Camera Obscura

My Maudlin Career

(4AD; 2009)

By Calum Marsh | 29 April 2009

I once made tea for Tracyanne Campbell, which is exactly the sort of thing one might expect to do in the presence of Camera Obscura’s lead singer, if one assumes (as I often do) that bands are real-life versions of the characters in their songs. Camera Obscura’s songs are elegant and romantic, the characters within them forlorn, dejected, sometimes tragic. Much ado’s been made of the dubious notion of “authenticity” this year, but if people shit on Colin Meloy’s Renaissance adventures more readily than when Campbell goes on about dating sailors or looking pretty in Cathedral cities, it’s because Camera Obscura have always been less about characters or narratives than about the emotional conviction with which they’re told. It’s Maudlin, yeah, but it’s not musical theatre.

“If you were a season, you’d be in bloom,” Campbell croons on “You Told A Lie.” Yes, well, if Camera Obscura were a season, they’d be the dead of winter, one with traffic-halting snowstorms and in one of those northern towns that go without sunlight for weeks on end. My Maudlin Career, like every Camera Obscura album to date, is steeped in more emulsified sentimentality and liquid heartwarm than Campbell’s pre-gig English Breakfast, the entertainment value of which depends entirely on your tolerance for “cute.” And “cute,” by the way, is represented musically by an (over)abundance of horns! and strings! [emphasis in original], piled on and crammed in wall-of-sound-thick.

Camera Obscura seemed to have spent their formative days lending credence to Scottish stereotypes by cribbing If You’re Feeling Sinister (1996) and (presumably) caber-tossing, but Underachievers Please Try Harder (2003)‘s pilfering of Glasgowian indie hallmarks mostly ceased for the band’s superior follow-up, 2006’s Let’s Get Out of This Country. That was Triumphant with a capital-T and a giant fucking exclamation mark wherever one could fit, veering away from insular, twangy twee to emphatic pop (er, POP!, whee!); it was emotionally and phyiscally robust, especially on lead single “Lloyd, I’m Ready To Be Heartbroken,” where wit met aplomb like Hume and an Irn-Bru. It was a shift in style (and quality) met with as much surprise as satisfaction, but the problem with drastic changes in tragectory is that they’re awfully tough to follow interestingly. And so now we get My Maudlin Career, the band’s fourth LP, which is just pretty good. There’s certainly nothing wrong with producing a pretty good album, and there’s very little wrong with My Maudlin Career, but it’s hard not to feel pangs of disappointment that it’s significantly less refreshing or exciting as their last outing.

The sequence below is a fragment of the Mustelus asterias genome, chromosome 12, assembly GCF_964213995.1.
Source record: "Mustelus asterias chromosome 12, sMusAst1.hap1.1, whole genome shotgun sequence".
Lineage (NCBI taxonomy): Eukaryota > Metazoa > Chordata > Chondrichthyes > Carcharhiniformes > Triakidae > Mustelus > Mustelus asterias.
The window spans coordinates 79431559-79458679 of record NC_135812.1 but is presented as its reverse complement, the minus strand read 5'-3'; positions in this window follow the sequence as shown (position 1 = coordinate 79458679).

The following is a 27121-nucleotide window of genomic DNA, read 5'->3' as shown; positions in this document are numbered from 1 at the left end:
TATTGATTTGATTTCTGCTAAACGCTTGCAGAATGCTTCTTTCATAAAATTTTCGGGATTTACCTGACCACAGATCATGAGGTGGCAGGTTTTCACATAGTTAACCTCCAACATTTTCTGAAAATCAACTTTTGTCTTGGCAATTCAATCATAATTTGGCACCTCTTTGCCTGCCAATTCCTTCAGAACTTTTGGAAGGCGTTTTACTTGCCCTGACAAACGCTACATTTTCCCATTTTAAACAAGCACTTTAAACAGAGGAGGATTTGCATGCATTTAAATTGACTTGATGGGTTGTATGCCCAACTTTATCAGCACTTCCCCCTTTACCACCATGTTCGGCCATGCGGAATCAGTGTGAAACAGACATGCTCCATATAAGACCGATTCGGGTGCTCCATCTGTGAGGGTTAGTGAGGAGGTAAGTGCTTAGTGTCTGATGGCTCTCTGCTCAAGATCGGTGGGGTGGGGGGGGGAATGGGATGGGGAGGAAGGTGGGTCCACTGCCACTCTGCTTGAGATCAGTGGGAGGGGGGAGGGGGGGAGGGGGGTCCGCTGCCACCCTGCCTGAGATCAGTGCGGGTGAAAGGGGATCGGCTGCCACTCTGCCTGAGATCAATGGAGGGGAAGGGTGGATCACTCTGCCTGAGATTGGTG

Continuing their confusing tradition of front-loading their records, Maudlin starts out with “French Navy,” a pop gem about dusty libraries and heart-stealing sailors that you just can’t pin down (oh, those sailors!), about as charming and fun as “Lloyd,” if slightly less dramatic. “The Sweetest Thing” is similarly smooth, its strings and backing vocals not a touch too saccharine. It’s a great one-two punch to open the record—but then, sigh, it’s “You Told A Lie,” the requisite twangy pseudo-country jam. Camera Obscura do pop extravagance better than pared folk, and so the album’s richer tracks—“Swans,” “My Maudlin Career,” and the first two—invariably work best. I want less Travis, more Jesus and Mary Chain; less Alan Cumming, more Sean Connery; less Caledonian, more Innis & Gunn; less Braveheart, more…uh, Trainspotting? Point being: hollow tracks like “Other Towns And Cities,” built around the slightest twang of guitar and Campbell’s singing-in-another-room-through-a-cement-wall vocals, bore. Album-closer “Honey In The Sun,” by contrast, knocks it out of the goddamn park with its enormous chorus horn line and sense of whimsy and wonder. Sad songs please immensely when they’re this full of life.

If “adorable” patronizes, I apologize. But My Maudlin Career is just such a uniformly endearing record. It’s sentimental, yes, but pleasantly so, charming in its own little way. I hope Camera Obscura make a record that’s as good all the way through as this one is most of the time. But even if they keep operating at this level I’ll be satisfied, finding myself as I do time and time again swept up into the romance and heartbreak and sentiment of their Scottish chamber pop.